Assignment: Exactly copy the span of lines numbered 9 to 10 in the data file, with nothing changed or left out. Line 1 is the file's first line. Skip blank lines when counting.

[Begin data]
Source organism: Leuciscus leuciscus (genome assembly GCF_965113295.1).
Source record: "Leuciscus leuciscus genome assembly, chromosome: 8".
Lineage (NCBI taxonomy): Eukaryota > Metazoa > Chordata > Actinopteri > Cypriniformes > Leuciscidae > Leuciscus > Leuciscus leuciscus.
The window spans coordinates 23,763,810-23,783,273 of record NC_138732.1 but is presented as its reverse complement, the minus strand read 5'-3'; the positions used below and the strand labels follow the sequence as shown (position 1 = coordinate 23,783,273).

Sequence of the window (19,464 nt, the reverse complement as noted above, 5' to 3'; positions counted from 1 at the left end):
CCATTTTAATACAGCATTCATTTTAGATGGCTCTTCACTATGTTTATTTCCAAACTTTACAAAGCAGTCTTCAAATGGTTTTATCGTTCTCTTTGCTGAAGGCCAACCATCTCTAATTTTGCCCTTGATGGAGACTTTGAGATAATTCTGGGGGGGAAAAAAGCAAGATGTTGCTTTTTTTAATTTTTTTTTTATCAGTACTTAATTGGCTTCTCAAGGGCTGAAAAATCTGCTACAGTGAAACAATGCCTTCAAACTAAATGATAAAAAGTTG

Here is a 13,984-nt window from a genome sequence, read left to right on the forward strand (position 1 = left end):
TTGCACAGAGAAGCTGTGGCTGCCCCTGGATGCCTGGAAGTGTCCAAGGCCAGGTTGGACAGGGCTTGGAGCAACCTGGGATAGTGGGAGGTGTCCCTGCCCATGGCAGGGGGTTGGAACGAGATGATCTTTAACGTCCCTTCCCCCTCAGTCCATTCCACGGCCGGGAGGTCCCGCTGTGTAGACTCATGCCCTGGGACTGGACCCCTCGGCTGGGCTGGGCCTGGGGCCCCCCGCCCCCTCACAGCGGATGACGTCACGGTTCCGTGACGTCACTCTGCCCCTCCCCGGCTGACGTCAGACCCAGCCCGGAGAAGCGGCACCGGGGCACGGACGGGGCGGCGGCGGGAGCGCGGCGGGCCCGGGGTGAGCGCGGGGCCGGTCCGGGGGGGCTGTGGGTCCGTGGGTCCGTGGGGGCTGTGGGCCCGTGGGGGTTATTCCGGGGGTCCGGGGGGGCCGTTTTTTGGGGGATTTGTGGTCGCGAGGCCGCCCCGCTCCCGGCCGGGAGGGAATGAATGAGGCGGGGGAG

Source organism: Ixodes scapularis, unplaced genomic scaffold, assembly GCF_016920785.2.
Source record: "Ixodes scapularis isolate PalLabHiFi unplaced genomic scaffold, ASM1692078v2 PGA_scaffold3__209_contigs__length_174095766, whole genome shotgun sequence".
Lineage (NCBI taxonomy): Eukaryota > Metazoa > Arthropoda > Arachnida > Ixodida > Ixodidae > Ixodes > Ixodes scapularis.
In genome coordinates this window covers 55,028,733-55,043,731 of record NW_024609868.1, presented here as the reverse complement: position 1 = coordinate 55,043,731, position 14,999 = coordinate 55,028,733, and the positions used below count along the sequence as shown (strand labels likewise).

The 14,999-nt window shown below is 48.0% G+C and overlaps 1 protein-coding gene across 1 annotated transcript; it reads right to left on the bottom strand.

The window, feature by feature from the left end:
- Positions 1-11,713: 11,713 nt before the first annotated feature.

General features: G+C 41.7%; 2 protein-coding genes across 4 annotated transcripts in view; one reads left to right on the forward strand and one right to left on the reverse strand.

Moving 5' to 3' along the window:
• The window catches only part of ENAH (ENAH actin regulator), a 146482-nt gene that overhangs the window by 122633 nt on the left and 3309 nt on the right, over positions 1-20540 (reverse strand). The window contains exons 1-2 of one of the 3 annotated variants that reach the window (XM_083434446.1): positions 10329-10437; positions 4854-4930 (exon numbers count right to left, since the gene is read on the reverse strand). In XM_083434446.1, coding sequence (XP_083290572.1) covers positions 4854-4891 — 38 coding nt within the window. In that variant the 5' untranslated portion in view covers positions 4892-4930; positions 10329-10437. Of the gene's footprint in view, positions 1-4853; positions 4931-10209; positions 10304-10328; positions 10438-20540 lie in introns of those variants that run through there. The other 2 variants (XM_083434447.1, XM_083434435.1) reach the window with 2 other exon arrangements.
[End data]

Source organism: Ixodes scapularis, unplaced genomic scaffold, assembly GCF_016920785.2.
Source record: "Ixodes scapularis isolate PalLabHiFi unplaced genomic scaffold, ASM1692078v2 PGA_scaffold3__209_contigs__length_174095766, whole genome shotgun sequence".